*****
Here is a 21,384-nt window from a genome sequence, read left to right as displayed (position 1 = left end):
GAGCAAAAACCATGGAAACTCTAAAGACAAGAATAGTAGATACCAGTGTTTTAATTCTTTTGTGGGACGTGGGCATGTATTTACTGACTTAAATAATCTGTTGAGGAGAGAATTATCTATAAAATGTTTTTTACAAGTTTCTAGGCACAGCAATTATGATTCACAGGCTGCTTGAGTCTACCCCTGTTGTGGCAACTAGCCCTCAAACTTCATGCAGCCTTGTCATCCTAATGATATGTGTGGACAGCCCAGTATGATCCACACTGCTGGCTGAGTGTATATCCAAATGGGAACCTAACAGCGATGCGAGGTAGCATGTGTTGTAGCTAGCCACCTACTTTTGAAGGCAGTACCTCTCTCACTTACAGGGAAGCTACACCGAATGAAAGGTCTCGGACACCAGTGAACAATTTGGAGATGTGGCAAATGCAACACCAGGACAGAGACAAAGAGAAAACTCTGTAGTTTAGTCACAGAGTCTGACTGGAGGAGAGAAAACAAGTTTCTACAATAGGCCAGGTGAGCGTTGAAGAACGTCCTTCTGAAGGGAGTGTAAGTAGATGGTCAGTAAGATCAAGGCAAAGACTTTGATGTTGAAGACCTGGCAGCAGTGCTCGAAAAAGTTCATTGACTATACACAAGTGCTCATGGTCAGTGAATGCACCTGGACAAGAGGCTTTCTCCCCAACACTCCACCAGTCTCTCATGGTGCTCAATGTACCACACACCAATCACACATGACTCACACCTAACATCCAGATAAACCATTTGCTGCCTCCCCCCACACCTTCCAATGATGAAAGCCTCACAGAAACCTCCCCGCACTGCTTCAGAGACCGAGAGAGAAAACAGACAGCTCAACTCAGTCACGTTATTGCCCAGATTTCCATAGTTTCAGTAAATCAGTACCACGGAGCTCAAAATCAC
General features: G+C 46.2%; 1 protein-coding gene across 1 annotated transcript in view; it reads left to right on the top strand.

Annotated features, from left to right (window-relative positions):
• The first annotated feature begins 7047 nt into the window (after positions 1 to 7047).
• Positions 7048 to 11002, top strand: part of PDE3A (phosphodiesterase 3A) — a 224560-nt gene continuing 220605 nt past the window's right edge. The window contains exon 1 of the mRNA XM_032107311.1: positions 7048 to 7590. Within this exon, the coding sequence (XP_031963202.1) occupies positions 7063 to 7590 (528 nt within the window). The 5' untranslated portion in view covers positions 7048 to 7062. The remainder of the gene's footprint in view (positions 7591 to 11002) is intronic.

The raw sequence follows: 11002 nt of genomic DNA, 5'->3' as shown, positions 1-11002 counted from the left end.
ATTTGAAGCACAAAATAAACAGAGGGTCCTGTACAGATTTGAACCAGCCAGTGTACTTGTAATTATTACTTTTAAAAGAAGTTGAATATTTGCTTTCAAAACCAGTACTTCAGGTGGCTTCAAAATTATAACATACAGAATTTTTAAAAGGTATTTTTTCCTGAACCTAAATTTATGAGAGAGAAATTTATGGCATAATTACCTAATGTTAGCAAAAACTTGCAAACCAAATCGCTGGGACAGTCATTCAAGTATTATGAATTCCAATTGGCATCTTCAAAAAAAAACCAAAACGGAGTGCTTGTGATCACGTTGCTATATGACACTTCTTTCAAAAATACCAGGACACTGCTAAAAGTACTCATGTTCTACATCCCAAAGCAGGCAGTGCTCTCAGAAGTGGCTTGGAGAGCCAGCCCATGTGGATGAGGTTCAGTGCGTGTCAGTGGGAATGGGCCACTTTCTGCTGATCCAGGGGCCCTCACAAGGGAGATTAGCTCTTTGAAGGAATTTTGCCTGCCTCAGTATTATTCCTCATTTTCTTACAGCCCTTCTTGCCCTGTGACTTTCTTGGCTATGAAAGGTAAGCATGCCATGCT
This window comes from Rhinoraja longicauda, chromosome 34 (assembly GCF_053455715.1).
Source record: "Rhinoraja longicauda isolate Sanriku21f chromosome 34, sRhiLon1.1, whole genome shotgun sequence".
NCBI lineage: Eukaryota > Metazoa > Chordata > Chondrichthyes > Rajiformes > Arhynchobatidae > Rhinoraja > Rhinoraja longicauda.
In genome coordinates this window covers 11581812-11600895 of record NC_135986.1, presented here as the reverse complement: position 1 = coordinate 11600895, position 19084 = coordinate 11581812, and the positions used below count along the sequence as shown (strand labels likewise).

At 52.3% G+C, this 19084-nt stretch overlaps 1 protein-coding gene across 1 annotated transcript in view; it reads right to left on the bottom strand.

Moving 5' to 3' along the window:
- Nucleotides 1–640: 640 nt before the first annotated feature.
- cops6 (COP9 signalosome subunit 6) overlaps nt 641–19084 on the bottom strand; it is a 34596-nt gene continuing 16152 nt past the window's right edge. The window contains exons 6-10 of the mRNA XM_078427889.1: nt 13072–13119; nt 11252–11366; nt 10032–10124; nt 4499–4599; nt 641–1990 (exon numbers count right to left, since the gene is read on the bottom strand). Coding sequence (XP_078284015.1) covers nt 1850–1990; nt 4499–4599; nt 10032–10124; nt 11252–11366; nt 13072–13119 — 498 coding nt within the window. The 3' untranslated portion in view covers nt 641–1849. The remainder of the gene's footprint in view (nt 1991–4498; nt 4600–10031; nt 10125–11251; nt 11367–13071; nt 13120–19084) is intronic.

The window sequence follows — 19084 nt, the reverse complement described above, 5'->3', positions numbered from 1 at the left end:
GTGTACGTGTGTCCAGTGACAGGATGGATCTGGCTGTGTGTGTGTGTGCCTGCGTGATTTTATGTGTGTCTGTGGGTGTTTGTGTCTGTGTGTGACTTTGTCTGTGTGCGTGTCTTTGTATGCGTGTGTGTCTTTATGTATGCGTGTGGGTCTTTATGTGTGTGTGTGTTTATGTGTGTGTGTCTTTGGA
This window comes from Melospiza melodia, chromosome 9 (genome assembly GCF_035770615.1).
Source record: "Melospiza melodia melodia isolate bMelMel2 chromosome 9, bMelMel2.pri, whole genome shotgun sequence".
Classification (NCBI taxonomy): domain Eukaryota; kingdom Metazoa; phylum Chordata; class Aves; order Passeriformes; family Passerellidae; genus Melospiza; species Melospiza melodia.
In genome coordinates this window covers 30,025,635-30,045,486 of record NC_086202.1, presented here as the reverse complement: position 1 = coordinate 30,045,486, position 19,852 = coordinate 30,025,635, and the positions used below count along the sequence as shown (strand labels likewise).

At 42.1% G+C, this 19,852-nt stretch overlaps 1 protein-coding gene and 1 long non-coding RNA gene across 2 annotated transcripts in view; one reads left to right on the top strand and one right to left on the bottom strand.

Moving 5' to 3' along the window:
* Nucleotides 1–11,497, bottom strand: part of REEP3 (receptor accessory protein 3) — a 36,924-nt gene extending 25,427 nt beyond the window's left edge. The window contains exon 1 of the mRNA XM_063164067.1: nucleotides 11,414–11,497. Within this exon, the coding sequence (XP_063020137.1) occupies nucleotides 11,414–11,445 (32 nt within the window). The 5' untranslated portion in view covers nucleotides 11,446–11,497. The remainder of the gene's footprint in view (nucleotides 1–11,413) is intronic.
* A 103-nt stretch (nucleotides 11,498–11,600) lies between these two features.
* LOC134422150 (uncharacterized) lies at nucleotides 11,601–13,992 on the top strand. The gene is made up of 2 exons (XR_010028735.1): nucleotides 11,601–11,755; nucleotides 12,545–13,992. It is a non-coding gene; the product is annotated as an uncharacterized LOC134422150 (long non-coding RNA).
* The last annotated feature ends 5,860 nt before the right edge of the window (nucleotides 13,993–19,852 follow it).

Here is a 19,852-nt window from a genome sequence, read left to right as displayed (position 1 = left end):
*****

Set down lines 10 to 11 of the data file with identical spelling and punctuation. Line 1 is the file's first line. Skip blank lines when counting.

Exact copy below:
Source record: "Rhinoraja longicauda isolate Sanriku21f chromosome 34, sRhiLon1.1, whole genome shotgun sequence".
NCBI lineage: Eukaryota > Metazoa > Chordata > Chondrichthyes > Rajiformes > Arhynchobatidae > Rhinoraja > Rhinoraja longicauda.